This looks like a great recipe, and I will try it! I was surfing around, looking at posts that mention homeschooling and math, and found your blog. You sound like a cool mom. I think your homeschooling endeavors sound great, and your kids are lucky (and have cool names!)

    The reason I troll for homeshool/math blogs is that I have a math site that is dedicated to helping kids with math in non-traditional, yet “not-flakey” ways. It’s Check it out – you might find some things to use and inspire your kids with there.

    Coincidentally, I have gone “gluten-free” over the last few months, have already lost 15 lbs. and feel great, so I’ll be back here looking for food inspiration. I don’t really cook, but want to learn some of this stuff to take some pressure off my wife, who works too hard at the moment to have do all the “new” cooking for me.

    So thanks for the post!

    Brian (a.k.a. Professor Homunculus at )

  2. August 22, 2008 7:29 am

    P.S. Since I don’t actually know what to DO with flour, could you post your “math muffin” recipe? I’d love to try it. I’ve subscribed to your blog via RSS, and can’t wait to read more.


  3. Michelle mommy to 7 permalink
    December 8, 2008 7:45 pm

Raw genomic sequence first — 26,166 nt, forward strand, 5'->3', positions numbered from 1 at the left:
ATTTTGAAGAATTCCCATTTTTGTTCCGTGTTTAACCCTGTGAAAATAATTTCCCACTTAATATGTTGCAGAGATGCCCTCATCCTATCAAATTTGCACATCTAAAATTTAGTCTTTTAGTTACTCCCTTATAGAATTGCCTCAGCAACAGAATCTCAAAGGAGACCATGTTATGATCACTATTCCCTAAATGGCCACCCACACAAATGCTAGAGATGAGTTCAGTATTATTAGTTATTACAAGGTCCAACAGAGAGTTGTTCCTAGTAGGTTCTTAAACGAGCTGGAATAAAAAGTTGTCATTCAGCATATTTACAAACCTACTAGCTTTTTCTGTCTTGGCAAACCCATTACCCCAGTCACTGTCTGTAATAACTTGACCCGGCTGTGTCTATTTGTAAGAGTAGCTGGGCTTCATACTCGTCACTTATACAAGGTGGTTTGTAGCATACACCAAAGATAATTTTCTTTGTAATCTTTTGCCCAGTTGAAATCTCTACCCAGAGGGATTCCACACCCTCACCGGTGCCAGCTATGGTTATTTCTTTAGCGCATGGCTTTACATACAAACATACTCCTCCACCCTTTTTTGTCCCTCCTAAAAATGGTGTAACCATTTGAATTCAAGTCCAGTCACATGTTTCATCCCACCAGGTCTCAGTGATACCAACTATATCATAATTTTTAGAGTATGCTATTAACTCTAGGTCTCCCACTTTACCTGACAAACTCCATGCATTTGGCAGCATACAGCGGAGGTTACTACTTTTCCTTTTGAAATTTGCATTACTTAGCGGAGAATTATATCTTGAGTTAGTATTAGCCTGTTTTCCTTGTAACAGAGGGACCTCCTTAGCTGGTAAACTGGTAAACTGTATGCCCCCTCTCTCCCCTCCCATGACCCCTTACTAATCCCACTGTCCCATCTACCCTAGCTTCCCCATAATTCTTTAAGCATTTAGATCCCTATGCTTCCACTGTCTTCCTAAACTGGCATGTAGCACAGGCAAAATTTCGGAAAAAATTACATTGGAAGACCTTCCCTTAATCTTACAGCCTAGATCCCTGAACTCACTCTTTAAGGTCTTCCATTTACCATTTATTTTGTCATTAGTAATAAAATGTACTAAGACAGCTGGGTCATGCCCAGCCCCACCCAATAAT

OMGOSH this is the best flour blend I have tried yet.
    I made blueberry muffins with it and they are to die for. Even better then wheat ones in my opinion.
    I had to do 1/2 white rice and 1/2 brown rice for the rice flour.
    it is nice to know you get some healthy stuff in GF flours. This is much healthier then the usual white rice, tapioca and corn starch blends. THANK YOU MEREDITH. this makes my day and my baking soooo much easier now.
    I will be making a few batches of this blend and putting it in the fridge? any idea how long it will stay good for without the fridge?

  4. spiralowlcreations permalink*
    December 9, 2008 7:05 am

    I generally go through all of this in a little under a month, but I have six kids LOL, so it’s pretty easy to go through 12 muffins and a loaf of bread in one day!
    So usually I’ve got the mix in a large container with an air tight lid sitting on the counter right where I usually mix the food at. I’ve recently started taking my base muffin recipe (say 2.5 cups quadrupled) then adding the equivilant amount ofshortening needed, plus spices and sugar, mixing it until it’s reallly crumbly, then putting it in the freezer. This way I can take it out in the morning with my morning coffee and in an hour when I’m more awake, I can start on the days muffins. It also works pretty well as the base recipe for pancakes or waffles. I’ll have to experiment though to get exact dimensions.

  5. September 29, 2009 9:21 am

    Aren’t tapioca flour and cassava flour the same thing? If not, what’s the difference?

  6. September 29, 2009 10:18 am

    The Cassava flour I get from my local Asian food store doesn’t look anything like Tapioca, it’s an off white color and not so fine and powdery. It’s texture is honestly more like wheat flour. I believe that Tapioca and Cassava are all originally from the same plant, but, like corn meal and corn starch, are two different things.